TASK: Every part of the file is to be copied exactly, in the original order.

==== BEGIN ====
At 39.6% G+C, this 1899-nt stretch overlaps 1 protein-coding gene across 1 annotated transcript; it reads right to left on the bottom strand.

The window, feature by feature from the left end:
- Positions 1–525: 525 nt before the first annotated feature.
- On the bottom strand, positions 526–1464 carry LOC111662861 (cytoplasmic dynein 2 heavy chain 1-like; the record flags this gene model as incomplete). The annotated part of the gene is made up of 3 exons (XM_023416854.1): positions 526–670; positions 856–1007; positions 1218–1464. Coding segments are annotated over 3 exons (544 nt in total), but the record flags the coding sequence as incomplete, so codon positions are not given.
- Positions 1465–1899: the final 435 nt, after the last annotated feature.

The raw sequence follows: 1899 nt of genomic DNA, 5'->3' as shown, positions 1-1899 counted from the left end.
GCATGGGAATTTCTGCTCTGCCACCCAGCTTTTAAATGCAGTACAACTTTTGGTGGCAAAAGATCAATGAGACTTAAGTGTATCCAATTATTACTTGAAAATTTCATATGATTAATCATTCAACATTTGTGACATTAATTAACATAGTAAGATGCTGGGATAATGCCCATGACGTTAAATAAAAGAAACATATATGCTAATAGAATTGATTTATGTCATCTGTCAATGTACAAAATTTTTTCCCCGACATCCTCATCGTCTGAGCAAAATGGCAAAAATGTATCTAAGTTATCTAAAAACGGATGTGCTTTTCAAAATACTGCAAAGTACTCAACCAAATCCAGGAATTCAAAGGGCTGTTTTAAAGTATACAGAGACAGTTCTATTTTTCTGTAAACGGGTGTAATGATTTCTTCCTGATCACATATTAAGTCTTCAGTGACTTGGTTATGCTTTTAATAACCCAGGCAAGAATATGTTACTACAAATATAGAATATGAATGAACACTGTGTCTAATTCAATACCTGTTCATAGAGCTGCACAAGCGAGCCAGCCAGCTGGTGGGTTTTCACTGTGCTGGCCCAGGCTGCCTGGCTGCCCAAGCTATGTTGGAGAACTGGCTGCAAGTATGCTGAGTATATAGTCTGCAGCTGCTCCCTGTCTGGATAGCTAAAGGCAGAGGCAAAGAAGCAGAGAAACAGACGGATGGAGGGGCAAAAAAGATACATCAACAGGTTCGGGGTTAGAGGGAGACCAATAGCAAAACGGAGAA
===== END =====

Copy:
At 39.6% G+C, this 1899-nt stretch overlaps 1 protein-coding gene across 1 annotated transcript; it reads right to left on the bottom strand.

The window, feature by feature from the left end:
- Positions 1–525: 525 nt before the first annotated feature.
- On the bottom strand, positions 526–1464 carry LOC111662861 (cytoplasmic dynein 2 heavy chain 1-like; the record flags this gene model as incomplete). The annotated part of the gene is made up of 3 exons (XM_023416854.1): positions 526–670; positions 856–1007; positions 1218–1464. Coding segments are annotated over 3 exons (544 nt in total), but the record flags the coding sequence as incomplete, so codon positions are not given.
- Positions 1465–1899: the final 435 nt, after the last annotated feature.

The raw sequence follows: 1899 nt of genomic DNA, 5'->3' as shown, positions 1-1899 counted from the left end.
GCATGGGAATTTCTGCTCTGCCACCCAGCTTTTAAATGCAGTACAACTTTTGGTGGCAAAAGATCAATGAGACTTAAGTGTATCCAATTATTACTTGAAAATTTCATATGATTAATCATTCAACATTTGTGACATTAATTAACATAGTAAGATGCTGGGATAATGCCCATGACGTTAAATAAAAGAAACATATATGCTAATAGAATTGATTTATGTCATCTGTCAATGTACAAAATTTTTTCCCCGACATCCTCATCGTCTGAGCAAAATGGCAAAAATGTATCTAAGTTATCTAAAAACGGATGTGCTTTTCAAAATACTGCAAAGTACTCAACCAAATCCAGGAATTCAAAGGGCTGTTTTAAAGTATACAGAGACAGTTCTATTTTTCTGTAAACGGGTGTAATGATTTCTTCCTGATCACATATTAAGTCTTCAGTGACTTGGTTATGCTTTTAATAACCCAGGCAAGAATATGTTACTACAAATATAGAATATGAATGAACACTGTGTCTAATTCAATACCTGTTCATAGAGCTGCACAAGCGAGCCAGCCAGCTGGTGGGTTTTCACTGTGCTGGCCCAGGCTGCCTGGCTGCCCAAGCTATGTTGGAGAACTGGCTGCAAGTATGCTGAGTATATAGTCTGCAGCTGCTCCCTGTCTGGATAGCTAAAGGCAGAGGCAAAGAAGCAGAGAAACAGACGGATGGAGGGGCAAAAAAGATACATCAACAGGTTCGGGGTTAGAGGGAGACCAATAGCAAAACGGAGAA